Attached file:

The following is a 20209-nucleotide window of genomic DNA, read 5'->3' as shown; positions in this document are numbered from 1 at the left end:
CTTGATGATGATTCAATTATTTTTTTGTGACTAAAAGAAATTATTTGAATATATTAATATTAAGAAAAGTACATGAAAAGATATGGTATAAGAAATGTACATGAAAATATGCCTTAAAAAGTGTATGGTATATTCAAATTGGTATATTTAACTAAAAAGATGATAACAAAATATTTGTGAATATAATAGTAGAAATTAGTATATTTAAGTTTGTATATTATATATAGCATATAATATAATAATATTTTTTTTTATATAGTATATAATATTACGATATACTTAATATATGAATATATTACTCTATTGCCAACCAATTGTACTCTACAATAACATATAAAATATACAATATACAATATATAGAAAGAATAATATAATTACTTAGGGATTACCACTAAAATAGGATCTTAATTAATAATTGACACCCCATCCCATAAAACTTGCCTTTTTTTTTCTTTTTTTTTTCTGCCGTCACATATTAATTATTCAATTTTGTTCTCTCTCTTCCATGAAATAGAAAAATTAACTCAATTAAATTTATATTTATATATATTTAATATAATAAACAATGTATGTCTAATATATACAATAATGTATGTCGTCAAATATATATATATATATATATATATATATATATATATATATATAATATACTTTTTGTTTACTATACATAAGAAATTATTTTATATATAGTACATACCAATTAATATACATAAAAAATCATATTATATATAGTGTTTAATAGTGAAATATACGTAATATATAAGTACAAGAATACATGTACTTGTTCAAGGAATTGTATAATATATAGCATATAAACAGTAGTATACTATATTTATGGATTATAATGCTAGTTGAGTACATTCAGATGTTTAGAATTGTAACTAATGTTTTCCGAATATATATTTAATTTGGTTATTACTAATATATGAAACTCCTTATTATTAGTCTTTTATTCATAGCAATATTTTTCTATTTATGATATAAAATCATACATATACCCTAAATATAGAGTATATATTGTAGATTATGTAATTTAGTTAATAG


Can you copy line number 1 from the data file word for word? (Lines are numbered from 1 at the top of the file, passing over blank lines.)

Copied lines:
The following is a 20209-nucleotide window of genomic DNA, read 5'->3' as shown; positions in this document are numbered from 1 at the left end: